Marines crouch behind the seawall on Namur, February 1 1944.
The UNIS marking on the back of the center man – 415 in a semicircle – identifies him as a member of Company D, 24th Marines.
Dog Company was the heavy weapons outfit of First Battalion, 24th Marines.
The majority of the men who made up Dog Company joined their company at Camp Lejeune in the late fall of 1942. Most of them learned to use the heavy Browning M1917 water-cooled machine gun; others trained on the 81mm mortar. They were specialists, but still front-line troops. In early 1943, they traveled to Camp Pendleton, California, where they became Company D, First Battalion, 24th Marines.
Marine heavy weapons companies did not deploy as a single unit. In training and in combat, each of the three machine gun platoons was assigned to support one of the rifle companies and was controlled by that company’s commander; the heavy mortars were deployed with Battalion HQ in order to provide fire support for the entire battalion, as D/24 did in the invasion of Namur, pictured above.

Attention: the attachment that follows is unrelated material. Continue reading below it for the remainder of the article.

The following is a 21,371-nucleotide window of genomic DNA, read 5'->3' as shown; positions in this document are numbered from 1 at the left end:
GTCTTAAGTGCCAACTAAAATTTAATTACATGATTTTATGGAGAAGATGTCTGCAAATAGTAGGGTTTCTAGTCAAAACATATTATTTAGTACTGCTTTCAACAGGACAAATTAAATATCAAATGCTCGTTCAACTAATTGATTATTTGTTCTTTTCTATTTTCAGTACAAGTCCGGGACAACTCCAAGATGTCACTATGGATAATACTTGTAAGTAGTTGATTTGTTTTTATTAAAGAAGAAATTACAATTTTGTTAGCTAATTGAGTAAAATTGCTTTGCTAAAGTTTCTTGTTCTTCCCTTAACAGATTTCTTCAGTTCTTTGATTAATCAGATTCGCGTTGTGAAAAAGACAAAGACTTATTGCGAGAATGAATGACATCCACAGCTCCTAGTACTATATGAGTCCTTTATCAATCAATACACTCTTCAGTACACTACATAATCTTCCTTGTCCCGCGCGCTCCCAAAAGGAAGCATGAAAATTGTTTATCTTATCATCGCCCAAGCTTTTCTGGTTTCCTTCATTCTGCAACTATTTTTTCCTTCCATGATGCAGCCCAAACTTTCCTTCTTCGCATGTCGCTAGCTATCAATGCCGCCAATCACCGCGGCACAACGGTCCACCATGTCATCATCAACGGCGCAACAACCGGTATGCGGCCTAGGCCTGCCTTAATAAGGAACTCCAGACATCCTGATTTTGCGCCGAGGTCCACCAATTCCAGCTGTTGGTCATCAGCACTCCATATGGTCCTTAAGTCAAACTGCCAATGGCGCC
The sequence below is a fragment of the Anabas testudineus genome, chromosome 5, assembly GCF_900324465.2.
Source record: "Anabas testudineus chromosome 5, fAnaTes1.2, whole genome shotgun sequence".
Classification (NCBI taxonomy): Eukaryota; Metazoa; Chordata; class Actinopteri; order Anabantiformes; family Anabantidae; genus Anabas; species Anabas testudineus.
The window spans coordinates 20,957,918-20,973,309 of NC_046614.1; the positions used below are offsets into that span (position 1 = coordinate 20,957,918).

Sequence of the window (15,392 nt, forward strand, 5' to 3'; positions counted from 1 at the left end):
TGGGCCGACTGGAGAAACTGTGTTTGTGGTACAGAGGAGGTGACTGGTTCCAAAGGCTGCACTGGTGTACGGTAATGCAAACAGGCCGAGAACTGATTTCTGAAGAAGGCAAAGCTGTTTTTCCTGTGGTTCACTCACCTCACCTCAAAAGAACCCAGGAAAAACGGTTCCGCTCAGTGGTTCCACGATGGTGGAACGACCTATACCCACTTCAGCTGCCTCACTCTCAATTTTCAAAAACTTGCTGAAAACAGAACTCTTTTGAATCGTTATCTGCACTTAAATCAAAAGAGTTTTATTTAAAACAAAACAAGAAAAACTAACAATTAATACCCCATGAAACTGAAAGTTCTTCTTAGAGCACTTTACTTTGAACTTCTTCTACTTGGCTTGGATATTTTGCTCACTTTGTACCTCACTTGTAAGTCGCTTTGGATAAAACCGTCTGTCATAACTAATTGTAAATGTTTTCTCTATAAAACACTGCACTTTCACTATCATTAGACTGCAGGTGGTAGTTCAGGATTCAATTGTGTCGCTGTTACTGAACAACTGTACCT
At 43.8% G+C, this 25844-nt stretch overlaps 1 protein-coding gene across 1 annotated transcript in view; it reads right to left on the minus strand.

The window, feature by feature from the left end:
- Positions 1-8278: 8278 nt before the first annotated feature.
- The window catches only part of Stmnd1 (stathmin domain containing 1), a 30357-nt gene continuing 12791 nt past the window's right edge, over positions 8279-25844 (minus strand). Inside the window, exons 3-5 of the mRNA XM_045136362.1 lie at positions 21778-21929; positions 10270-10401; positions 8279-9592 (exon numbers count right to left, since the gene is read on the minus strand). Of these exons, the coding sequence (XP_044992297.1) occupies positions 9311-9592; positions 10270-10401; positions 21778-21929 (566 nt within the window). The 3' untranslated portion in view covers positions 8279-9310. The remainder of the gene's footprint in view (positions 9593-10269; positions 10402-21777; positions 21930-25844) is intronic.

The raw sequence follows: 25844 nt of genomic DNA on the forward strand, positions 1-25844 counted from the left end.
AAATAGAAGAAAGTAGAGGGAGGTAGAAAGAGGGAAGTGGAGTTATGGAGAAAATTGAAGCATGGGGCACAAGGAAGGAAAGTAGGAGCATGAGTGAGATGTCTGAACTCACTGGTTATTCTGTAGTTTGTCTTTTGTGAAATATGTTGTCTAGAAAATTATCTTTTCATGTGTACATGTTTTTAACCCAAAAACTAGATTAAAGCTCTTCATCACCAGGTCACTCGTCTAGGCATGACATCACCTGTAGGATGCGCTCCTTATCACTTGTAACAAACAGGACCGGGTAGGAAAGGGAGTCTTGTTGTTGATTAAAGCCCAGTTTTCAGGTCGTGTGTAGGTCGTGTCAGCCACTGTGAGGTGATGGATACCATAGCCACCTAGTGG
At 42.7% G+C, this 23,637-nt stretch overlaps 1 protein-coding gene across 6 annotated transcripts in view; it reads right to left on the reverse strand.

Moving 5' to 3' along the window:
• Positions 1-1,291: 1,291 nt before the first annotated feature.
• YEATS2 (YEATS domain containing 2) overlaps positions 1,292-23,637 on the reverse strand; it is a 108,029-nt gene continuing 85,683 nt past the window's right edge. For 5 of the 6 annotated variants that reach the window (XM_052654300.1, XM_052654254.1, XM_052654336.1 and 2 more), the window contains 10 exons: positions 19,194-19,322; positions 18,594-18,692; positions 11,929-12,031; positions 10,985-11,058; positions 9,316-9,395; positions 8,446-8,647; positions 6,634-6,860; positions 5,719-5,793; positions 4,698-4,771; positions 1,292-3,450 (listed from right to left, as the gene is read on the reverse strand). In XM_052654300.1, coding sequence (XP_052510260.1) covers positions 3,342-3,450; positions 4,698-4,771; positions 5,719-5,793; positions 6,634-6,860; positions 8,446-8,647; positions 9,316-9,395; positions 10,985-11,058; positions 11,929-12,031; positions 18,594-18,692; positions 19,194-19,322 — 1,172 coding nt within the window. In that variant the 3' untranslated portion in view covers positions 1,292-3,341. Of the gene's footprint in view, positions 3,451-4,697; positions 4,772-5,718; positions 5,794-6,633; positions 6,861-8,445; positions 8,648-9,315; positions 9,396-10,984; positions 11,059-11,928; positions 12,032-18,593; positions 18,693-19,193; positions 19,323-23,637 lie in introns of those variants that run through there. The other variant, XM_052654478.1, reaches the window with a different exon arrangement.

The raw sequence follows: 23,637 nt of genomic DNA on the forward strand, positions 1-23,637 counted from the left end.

The weapons companies of the 24th Marines had a particularly brief existence. In March of 1944, the Marine Corps reorganized and eliminated the weapons companies from its infantry battalions. Companies Dog, How (2/24) and Mike (3/24) disbanded, and the Marines were reassigned among the rifle companies. Corporal Glenn Buzzard reported that the move was done with typical Marine Corps logic: the First MG Platoon went to Company A, the Second to Company B, and the Third to Company C – while the 81mm mortars and support personnel went to the Battalion Headquarters. Dog Company men fought (and in many cases, died) with the rifle companies for the rest of the war.
|Gene G. Mundy
January 1, 1943 –
April 6, 1943
|John V. Veeder
April 6, 1943 –
June 11, 1943
|William D. Masters
June 11, 1943 –
August 6, 1943
|Frank A. Martincheck
August 6, 1943 –
October 21, 1943
|George D. Webster
October 21, 1943 –
March 1, 1944
Note: This chart only shows decorations awarded for service with Company D, and is a work in progress.
Click on a name to read the citation. Posthumous awards are noted in italics.
|Navy Cross||Silver Star||Bronze Star|
|Namur||Franklin C. Robbins|